There is a lot here that many of us relate to–across the board. For those of us who are older, and trans, and have not transitioned, we ask ourselves a lot of important questions. I think, however, that as we get older, too, we care less about what people think. To the point of whether transition is ‘worth’ it or not, I can only say that the tipping point is authenticity. Is how I present to the world in boy mode the ‘real’ me? No. Never has been. Never will be. Tried hard to deny that reality, and like so… Read more »

Haley Ann
Haley Ann(@cdhaley)
2 years ago

Wow…you certainly said a lot about how I feel…wait! You were talking about you? I will be 66 next month, and lucky to be healthy, thin…no heels due to 16 leg surgeries over the past two years, but who cares? I thought I was merely a crossdresser, but something happened…I fell in love with me! Haley is both a gift and a curse, but most days I’d go with gift. I too have softened, become more passionate about social justice and causes that benefit the common good, and those ideals just seem to fit my feminine side…the side of me… Read more »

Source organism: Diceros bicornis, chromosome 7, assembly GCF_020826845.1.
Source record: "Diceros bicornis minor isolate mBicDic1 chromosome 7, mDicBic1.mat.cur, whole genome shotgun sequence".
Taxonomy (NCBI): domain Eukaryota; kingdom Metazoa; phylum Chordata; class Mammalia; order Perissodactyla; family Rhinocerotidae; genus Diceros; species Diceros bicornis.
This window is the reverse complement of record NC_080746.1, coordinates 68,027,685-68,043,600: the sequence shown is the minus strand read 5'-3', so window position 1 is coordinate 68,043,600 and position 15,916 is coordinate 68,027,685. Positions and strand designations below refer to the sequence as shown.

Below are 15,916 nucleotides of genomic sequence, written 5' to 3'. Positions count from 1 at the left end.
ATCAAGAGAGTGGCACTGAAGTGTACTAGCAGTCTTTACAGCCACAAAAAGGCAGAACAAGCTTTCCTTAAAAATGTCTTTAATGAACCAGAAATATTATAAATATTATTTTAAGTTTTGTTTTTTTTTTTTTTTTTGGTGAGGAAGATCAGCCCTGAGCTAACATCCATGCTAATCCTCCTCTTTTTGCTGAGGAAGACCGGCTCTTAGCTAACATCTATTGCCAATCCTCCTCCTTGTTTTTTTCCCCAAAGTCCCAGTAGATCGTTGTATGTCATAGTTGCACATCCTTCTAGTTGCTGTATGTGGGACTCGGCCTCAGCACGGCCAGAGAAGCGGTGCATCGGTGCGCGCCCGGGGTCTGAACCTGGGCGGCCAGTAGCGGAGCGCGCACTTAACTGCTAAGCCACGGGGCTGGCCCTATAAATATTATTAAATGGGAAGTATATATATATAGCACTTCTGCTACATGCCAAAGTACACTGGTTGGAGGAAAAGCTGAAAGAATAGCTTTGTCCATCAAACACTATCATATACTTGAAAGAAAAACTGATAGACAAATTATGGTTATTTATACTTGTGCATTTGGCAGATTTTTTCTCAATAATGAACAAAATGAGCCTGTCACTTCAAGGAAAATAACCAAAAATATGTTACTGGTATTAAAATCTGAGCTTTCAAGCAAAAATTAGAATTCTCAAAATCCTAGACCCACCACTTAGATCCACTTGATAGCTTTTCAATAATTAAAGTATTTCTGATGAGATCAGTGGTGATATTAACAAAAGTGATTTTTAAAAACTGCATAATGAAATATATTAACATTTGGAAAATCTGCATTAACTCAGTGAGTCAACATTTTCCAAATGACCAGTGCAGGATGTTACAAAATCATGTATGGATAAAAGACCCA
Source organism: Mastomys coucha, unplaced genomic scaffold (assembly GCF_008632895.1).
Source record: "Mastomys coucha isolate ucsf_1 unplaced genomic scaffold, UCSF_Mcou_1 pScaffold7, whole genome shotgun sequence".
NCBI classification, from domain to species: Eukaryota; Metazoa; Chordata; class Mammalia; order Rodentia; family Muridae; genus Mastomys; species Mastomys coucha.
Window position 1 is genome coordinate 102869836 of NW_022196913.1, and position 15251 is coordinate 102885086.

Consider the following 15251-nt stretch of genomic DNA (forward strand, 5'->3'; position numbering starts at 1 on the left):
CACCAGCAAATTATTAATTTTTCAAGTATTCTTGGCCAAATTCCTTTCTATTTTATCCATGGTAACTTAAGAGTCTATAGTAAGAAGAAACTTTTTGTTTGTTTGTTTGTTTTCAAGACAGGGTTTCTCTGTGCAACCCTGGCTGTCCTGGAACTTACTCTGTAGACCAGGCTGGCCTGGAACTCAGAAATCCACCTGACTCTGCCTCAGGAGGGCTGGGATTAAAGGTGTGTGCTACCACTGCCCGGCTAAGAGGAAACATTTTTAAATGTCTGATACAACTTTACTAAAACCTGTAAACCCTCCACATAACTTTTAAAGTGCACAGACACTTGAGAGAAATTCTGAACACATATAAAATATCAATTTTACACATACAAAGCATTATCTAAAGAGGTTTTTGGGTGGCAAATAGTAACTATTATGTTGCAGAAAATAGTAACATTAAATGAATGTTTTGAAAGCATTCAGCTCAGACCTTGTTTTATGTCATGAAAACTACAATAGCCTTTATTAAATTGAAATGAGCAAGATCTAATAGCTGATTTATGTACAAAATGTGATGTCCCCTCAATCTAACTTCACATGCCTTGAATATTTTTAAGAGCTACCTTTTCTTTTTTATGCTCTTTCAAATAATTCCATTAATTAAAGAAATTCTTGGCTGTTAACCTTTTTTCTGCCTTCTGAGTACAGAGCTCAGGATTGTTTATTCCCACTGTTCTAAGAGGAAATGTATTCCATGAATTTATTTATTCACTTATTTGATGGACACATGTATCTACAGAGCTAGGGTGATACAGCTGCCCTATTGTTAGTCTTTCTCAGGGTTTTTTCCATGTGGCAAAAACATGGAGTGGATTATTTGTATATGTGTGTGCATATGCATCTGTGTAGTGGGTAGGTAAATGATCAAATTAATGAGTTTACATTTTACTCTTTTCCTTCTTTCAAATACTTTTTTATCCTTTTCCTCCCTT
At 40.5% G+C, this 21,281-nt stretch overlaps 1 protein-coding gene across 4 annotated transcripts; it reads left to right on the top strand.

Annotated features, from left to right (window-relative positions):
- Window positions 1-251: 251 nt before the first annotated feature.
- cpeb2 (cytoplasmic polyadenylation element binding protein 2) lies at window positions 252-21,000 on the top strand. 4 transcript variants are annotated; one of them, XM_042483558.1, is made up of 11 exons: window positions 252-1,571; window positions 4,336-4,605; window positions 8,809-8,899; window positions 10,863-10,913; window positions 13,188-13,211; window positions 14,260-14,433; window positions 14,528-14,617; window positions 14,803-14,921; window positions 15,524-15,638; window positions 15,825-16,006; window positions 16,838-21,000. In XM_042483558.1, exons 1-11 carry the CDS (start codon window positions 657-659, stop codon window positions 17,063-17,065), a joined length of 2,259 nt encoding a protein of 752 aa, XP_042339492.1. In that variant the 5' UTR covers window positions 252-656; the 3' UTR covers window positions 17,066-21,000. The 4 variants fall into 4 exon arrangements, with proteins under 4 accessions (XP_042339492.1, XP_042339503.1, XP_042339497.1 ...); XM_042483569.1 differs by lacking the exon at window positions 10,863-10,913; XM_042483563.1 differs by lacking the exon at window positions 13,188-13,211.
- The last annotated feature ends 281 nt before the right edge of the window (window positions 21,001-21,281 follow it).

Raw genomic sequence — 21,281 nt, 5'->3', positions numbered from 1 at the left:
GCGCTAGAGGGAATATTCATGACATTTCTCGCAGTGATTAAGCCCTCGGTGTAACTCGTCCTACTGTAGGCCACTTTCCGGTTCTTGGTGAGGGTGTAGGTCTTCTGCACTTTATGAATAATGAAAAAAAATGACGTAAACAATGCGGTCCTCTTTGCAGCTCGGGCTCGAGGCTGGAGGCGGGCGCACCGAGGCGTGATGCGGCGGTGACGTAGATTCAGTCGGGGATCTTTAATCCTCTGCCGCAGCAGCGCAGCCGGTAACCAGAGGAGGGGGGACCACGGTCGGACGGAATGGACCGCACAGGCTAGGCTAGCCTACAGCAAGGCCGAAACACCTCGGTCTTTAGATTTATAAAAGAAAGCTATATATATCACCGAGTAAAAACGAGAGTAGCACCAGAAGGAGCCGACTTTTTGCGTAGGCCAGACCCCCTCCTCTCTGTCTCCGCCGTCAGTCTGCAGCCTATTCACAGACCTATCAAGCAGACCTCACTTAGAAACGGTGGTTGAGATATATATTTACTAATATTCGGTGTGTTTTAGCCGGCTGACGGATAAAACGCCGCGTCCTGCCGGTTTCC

Carly Holloway
Carly Holloway(@carlyellen)
2 years ago

Brina, you have asked the question we all face as we get older. And I found that there really is no correct answer for me. The good angel on onenshoulder says, “You can be, if you want." The bad angel on the other shoulder has a Netflix series telling me of the impossibility. At 67, I ignored BA. A year later, I’m glad I did. But the series stays on the channel. I, too, have health issues, and worry full surgery won’t be available. But something my life taught me is that I am able to do this. Maybe I’m… Read more »

Alex Pryce
2 years ago

You have a lot on your mind Brina, your friends on Facebook would expect who ever you are as long as your comfortable with.i think you look great as girl, you look like a mature women and not a drag queen.ive in front of the mirror with my women’s dresses on and it feels good, sexy but I’m way too manly looking and I would look ridiculous with make up on in heels. I’m just coming to terms with the fact that I like chicks with dicks.
Your a brave girl and you look good, go with it.